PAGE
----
Before "Women of Faith" Hits AAC, Female Atheists Throw a Gathering of Their Own

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Image via Bogdan I. Stanciu
Strangely, Mary has not yet RSVPed.
Women of Faith, a conference put on by the nation's largest Christian book publisher, hits the American Airlines Center next week.

The "Feminine Faces of Freethought" conference is not coincidentally being held tomorrow at Resource Center Dallas.

It's safe to say that there won't be a lot of overlap between their attendees.

"I was just looking at their website," says Melanie Clemmer cheerily. She's the outreach director for the Fellowship of Freethought, one of DFW's atheist and humanist groups. "I was going down a rabbithole of internet videos of Women of Faith, which is kind of scary."

She laughs. "Sorry about that."

Clemmer explains that ever since she found out about the WOF conferences, she's been hoping to hold "a sort of of counterpoint" around the same time. The idea started small: "For our first meeting, I thought we'd have a lunch and learn, there'd be about 15 people, we'd have just a discussion or just one speaker." Then she went out of town and didn't show up for one planning meeting. When she came back, the women in atheism lunch had morphed into a daylong conference with more than a dozen speakers. They're expecting around 75 people to show up. "I'm still a little bit in awe at how this took off."

Before she was a humanist, Clemmer was, several decades ago, a Mennonite in Pennsylvania, where she grew up.

"The community I grew up in was more tied into mainstream American culture" than some Mennonite groups, she explains. "We had cars, electricity, and our dress was like most of mainstream American culture. But even if you look at the wedding pictures of my grandparents, you can actually see a style of dress and head covering of the women, jackets for the men, that are actually a little closer to what we call the plain Mennonite church."

Clemmer came to Dallas at 22 to work for the VA Hospital as a dietitian and diabetes educator, where she's worked ever since. But her religious beliefs began to gradually ebb away.

"I still have many friends who are Christians," she says. "There are many people who I do see as doing good in the world, and it does come as an outgrowth of their faith. But I just personally got to the point where I could no longer compartmentalize my reason and my intellect with the supernatural. So for me -- there are plenty of people who I think can do the mental gymnastics required to say, 'Well, the Bible does say this about women or slavery or gay people, but I can still be a good person. I'm just going to take it in this context.' And I just got to the point where I could no longer do those mental gymnastics."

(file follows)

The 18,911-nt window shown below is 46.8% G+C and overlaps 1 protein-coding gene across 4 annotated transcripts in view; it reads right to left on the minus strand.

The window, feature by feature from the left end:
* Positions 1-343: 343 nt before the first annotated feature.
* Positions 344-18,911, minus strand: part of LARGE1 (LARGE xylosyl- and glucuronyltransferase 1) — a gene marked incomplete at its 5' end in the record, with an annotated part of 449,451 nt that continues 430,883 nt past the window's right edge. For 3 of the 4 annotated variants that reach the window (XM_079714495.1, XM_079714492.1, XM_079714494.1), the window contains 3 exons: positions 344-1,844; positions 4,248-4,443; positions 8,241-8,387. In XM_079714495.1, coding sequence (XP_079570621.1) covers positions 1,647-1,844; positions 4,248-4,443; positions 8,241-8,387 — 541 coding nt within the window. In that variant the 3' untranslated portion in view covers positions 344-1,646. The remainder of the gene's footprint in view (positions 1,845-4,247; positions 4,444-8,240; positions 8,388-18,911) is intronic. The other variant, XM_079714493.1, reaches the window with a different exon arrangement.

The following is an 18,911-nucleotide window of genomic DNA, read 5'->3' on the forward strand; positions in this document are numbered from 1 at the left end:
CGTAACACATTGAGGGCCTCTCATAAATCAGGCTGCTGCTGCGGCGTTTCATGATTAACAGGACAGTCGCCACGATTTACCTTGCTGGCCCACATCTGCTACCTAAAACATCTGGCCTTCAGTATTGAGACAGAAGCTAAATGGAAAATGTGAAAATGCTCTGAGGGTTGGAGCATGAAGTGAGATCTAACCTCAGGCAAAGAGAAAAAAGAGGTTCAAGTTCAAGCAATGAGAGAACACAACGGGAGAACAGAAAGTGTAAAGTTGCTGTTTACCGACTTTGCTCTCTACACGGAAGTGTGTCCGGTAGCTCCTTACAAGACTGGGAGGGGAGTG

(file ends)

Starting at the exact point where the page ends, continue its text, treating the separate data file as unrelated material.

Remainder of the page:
But Clemmer found that the atheist movement was, at times, not particularly diverse.

"Women are actually still a minority in the atheist and freethought movement. And typically the face of free thought and the skeptical movement is that of the middle-class middle-aged white male." The purpose of the conference, she says, is pretty simple: "We wanted to show that the freethinking movement has many other faces, both in gender and diverse backgrounds, and the wealth of knowledge that we bring."

The keynote speaker will be Noelle George, who founded an organization called Parenting Within Reason, which encourages parents to raise their kids with a background in "science and critical thinking." Other speakers will include former Muslim women, bloggers, LGBT women, and the leader of Hug Me! I'm Vaccinated. Men are also welcome, Clemmer says, and childcare will be provided.

"Those of us that live here in the Bible Belt, there are many of us that do find that we need to have, I'm going to call it a safe space where we don't have to be asked what church we belong to," Clemmer says. "Or where we can talk about some of the different things that we encounter living in a religious environment, different things that drive us crazy, mutual support, and outreach activities." The goal of FOF, she says, is to "create a community where people can get together and do things to help our fellow humans without being under the umbrella of a religious organization."

As for the conference, she says, "One of the things that I would like to accomplish is for any woman feels she's out there alone -- whether it be in her career, in fighting for women's rights, in parenting -- that she knows that she has a supportive community that's out there. I hope that people feel energized to make a difference in their community."

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18 comments
RTGolden
RTGolden